Before Nicole Spruill opened her own practice as a speech and voice coach, she often saw patients with voice injuries in the North Carolina hospital where she worked as a speech language pathologist (SLP). She taught pastors, teachers, cheerleaders and singers to heal vocal nodules and properly use their voices without causing more harm.
“Most of it was just an abuse of the voice,” she said.
Spruill is among the speech pathologists applying their knowledge outside clinical and classroom environments. While most speech language pathologists work in schools or health care facilities, there are other therapy settings that benefit from an SLP’s expertise.
“I can listen to people on the news or even people on the radio or analysts, and I can hear that they’re just misusing their voice. And I can automatically tell where that tension is,” Spruill said. “We are trained to know what it looks like and what it should sound like.”
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The median SLP pay by industry, as reported by the Bureau of Labor Statistics is: nursing and residential care facilities- $94,680; therapists’ and audiologists’ offices- $84,390; hospitals- $83,970; schools- $68,270.
5 Alternative Career Options for Speech Language Pathologists
Additional education after speech pathology school is not always necessary for SLPs to make a career change, but it can be helpful to take coursework in specific concentrations of speech language pathology to further professional development.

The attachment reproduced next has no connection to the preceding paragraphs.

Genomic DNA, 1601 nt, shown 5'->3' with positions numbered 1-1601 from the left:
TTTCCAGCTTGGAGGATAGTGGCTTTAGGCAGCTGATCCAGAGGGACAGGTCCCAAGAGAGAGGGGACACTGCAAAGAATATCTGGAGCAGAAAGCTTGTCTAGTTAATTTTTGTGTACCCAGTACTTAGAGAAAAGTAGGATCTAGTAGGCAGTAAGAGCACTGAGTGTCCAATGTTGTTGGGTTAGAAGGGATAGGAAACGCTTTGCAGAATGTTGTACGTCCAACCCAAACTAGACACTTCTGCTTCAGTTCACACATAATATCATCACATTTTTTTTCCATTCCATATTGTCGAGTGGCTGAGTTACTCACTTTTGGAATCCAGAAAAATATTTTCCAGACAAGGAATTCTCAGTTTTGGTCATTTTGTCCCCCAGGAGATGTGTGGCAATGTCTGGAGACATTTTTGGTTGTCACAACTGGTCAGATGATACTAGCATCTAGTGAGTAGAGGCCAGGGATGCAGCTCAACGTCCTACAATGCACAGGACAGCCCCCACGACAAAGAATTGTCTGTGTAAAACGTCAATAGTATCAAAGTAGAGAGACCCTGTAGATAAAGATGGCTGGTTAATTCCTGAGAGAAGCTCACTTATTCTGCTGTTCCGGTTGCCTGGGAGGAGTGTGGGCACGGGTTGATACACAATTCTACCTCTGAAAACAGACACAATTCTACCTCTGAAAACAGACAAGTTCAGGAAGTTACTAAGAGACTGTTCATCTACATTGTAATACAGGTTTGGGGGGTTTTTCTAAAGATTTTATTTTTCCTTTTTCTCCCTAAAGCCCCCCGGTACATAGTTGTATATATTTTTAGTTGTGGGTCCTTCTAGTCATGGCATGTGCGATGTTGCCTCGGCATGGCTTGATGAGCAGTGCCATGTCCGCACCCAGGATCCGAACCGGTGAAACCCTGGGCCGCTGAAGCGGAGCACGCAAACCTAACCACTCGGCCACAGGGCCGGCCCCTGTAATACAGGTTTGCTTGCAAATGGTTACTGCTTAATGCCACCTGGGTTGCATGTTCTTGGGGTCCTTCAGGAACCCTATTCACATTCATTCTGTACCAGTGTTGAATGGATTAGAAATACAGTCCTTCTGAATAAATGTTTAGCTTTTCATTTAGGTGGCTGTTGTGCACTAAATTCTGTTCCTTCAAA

Voice and speech coaches can train actors, executives and others to reduce their accents, adapt new dialects, and heal and prevent voice injuries by using their voices properly. Although no additional education is required to become a voice coach, Spruill suggests taking continuing education courses in voice and speech. Certifications like the Compton PESL (Pronouncing English as a Second Language) can also help coaches specializing in accent modification.
SLPs have a strong understanding of mechanisms of the voice and an edge in working with injured voices, Spruill said.
“A lot of people get vocal nodules because they are misusing their voices. But why are you misusing your voice? What muscles are you using?” Spruill said. “We can hear it immediately. Especially those of us who are trained in voice know exactly where that breakdown is.”
In addition to speech and voice courses, taking business classes can also help SLPs prepare to work in a corporate setting.
Traveling SLPs take on temporary assignments in a range of clinical settings domestically and abroad. Traveling positions typically require at least two years of experience working in a permanent clinical setting. Traveling SLPs can work with therapy or medical staffing agencies to secure contracts at hospitals, schools and other facilities that need to fill SLP positions quickly.
“Be positive, be flexible, and be prepared to hit the ground running and go to work in any situation,” said Kuhn. “Be open to new possibilities. Travelers go where therapists are needed. If you are really stuck on going to one location or working in one specific setting, it may never happen.”
Researcher or professor
SLPs in academia can teach other prospective speech pathologists and conduct research in the field of speech language pathology.
Unlike other SLP careers, obtaining an academic position typically requires a PhD. There’s a need for more PhD-prepared SLPs to fill faculty and scientist positions, according to ASHA.